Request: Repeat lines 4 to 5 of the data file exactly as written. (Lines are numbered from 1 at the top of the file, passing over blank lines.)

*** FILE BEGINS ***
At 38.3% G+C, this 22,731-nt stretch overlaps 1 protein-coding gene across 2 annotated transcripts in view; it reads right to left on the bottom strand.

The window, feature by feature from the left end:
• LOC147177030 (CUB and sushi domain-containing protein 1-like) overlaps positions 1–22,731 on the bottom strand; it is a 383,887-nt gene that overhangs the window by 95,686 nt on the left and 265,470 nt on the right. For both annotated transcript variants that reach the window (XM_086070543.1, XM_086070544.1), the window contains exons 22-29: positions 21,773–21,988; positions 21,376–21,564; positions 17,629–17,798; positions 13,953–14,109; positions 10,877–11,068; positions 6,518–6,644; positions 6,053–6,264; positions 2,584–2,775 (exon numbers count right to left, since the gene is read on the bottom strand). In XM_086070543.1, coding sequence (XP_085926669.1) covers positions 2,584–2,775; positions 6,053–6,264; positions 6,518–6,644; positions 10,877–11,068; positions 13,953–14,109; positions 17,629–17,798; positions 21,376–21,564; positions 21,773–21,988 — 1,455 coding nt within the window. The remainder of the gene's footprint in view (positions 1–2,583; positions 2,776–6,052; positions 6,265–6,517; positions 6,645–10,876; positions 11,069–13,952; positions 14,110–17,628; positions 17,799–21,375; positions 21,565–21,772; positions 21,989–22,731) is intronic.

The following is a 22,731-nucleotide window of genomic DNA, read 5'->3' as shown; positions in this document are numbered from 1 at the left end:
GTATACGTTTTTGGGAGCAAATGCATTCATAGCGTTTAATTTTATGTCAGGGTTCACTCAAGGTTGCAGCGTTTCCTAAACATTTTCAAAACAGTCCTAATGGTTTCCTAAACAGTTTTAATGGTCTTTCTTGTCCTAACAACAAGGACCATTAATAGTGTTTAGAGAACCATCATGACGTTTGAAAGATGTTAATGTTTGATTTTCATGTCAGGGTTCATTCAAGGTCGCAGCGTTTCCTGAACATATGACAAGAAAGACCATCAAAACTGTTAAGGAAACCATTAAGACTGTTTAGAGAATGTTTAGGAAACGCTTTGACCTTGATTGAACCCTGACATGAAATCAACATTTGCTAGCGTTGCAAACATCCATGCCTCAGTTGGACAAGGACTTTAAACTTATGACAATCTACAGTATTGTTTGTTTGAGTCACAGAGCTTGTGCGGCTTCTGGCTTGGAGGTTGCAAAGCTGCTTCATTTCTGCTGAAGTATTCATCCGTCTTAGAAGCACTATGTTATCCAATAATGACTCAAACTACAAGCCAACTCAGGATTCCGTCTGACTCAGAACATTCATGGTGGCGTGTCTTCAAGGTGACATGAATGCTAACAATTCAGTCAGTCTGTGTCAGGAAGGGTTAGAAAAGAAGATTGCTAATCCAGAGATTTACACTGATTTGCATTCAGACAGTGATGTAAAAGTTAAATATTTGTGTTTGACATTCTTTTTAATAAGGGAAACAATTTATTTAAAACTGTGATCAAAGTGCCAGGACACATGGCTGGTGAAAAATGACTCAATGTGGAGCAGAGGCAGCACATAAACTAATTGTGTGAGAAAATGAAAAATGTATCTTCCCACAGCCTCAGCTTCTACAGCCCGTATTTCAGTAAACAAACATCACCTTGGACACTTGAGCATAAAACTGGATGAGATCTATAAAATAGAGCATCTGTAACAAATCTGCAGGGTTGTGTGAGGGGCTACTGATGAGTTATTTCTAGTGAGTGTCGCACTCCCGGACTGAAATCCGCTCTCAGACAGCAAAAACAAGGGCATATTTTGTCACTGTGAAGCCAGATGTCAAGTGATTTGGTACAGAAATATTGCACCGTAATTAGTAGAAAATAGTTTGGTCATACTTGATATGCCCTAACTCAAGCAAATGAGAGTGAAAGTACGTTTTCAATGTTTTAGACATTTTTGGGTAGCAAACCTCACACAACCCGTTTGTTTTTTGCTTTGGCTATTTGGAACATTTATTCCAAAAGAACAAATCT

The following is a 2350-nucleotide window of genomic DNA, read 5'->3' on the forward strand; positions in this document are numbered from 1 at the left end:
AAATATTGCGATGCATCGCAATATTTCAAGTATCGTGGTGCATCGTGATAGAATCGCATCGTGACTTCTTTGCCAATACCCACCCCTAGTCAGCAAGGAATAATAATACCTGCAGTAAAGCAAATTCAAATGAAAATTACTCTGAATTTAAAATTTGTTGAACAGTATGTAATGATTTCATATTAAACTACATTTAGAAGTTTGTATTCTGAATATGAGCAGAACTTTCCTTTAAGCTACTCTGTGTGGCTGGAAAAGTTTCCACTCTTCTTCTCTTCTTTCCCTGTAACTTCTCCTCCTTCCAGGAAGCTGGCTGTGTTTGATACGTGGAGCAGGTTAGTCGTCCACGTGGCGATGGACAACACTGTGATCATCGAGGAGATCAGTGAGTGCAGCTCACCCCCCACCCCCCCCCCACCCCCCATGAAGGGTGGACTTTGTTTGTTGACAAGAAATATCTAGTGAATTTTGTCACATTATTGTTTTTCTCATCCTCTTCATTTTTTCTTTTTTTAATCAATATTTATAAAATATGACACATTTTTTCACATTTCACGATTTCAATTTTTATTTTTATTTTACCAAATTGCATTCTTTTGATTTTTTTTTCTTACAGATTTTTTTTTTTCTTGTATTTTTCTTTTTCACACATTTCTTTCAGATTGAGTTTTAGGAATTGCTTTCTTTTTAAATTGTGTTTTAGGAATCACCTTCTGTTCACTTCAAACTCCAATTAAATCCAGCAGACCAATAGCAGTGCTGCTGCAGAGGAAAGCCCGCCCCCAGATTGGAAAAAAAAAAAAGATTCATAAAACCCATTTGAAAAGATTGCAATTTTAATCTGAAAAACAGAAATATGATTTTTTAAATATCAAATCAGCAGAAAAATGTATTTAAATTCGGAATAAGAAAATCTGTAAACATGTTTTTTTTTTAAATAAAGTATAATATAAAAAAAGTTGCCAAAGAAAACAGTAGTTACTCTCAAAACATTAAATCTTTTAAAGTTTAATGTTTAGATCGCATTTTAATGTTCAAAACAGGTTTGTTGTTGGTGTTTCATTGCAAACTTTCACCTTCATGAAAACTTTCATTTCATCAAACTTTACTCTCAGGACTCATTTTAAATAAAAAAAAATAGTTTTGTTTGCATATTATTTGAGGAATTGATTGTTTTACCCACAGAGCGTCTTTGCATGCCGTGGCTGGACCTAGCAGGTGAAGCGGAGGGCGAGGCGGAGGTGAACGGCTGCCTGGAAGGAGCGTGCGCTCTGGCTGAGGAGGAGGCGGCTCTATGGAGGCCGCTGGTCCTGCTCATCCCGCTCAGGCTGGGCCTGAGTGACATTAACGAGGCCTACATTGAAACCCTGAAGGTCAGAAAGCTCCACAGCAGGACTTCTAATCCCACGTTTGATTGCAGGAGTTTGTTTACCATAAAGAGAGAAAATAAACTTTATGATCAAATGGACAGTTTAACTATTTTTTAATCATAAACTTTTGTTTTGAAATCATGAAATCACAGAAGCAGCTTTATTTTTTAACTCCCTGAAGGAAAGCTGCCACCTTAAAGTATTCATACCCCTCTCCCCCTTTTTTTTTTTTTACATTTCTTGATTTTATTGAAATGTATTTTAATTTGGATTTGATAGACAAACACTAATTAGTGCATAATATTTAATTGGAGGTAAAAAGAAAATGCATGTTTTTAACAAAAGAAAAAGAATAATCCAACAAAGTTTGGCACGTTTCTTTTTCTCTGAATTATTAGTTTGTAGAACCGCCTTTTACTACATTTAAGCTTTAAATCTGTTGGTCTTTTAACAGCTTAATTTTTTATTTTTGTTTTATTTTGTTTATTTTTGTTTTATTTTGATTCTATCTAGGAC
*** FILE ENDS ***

The following is a 22,731-nucleotide window of genomic DNA, read 5'->3' as shown; positions in this document are numbered from 1 at the left end:
GTATACGTTTTTGGGAGCAAATGCATTCATAGCGTTTAATTTTATGTCAGGGTTCACTCAAGGTTGCAGCGTTTCCTAAACATTTTCAAAACAGTCCTAATGGTTTCCTAAACAGTTTTAATGGTCTTTCTTGTCCTAACAACAAGGACCATTAATAGTGTTTAGAGAACCATCATGACGTTTGAAAGATGTTAATGTTTGATTTTCATGTCAGGGTTCATTCAAGGTCGCAGCGTTTCCTGAACATATGACAAGAAAGACCATCAAAACTGTTAAGGAAACCATTAAGACTGTTTAGAGAATGTTTAGGAAACGCTTTGACCTTGATTGAACCCTGACATGAAATCAACATTTGCTAGCGTTGCAAACATCCATGCCTCAGTTGGACAAGGACTTTAAACTTATGACAATCTACAGTATTGTTTGTTTGAGTCACAGAGCTTGTGCGGCTTCTGGCTTGGAGGTTGCAAAGCTGCTTCATTTCTGCTGAAGTATTCATCCGTCTTAGAAGCACTATGTTATCCAATAATGACTCAAACTACAAGCCAACTCAGGATTCCGTCTGACTCAGAACATTCATGGTGGCGTGTCTTCAAGGTGACATGAATGCTAACAATTCAGTCAGTCTGTGTCAGGAAGGGTTAGAAAAGAAGATTGCTAATCCAGAGATTTACACTGATTTGCATTCAGACAGTGATGTAAAAGTTAAATATTTGTGTTTGACATTCTTTTTAATAAGGGAAACAATTTATTTAAAACTGTGATCAAAGTGCCAGGACACATGGCTGGTGAAAAATGACTCAATGTGGAGCAGAGGCAGCACATAAACTAATTGTGTGAGAAAATGAAAAATGTATCTTCCCACAGCCTCAGCTTCTACAGCCCGTATTTCAGTAAACAAACATCACCTTGGACACTTGAGCATAAAACTGGATGAGATCTATAAAATAGAGCATCTGTAACAAATCTGCAGGGTTGTGTGAGGGGCTACTGATGAGTTATTTCTAGTGAGTGTCGCACTCCCGGACTGAAATCCGCTCTCAGACAGCAAAAACAAGGGCATATTTTGTCACTGTGAAGCCAGATGTCAAGTGATTTGGTACAGAAATATTGCACCGTAATTAGTAGAAAATAGTTTGGTCATACTTGATATGCCCTAACTCAAGCAAATGAGAGTGAAAGTACGTTTTCAATGTTTTAGACATTTTTGGGTAGCAAACCTCACACAACCCGTTTGTTTTTTGCTTTGGCTATTTGGAACATTTATTCCAAAAGAACAAATCT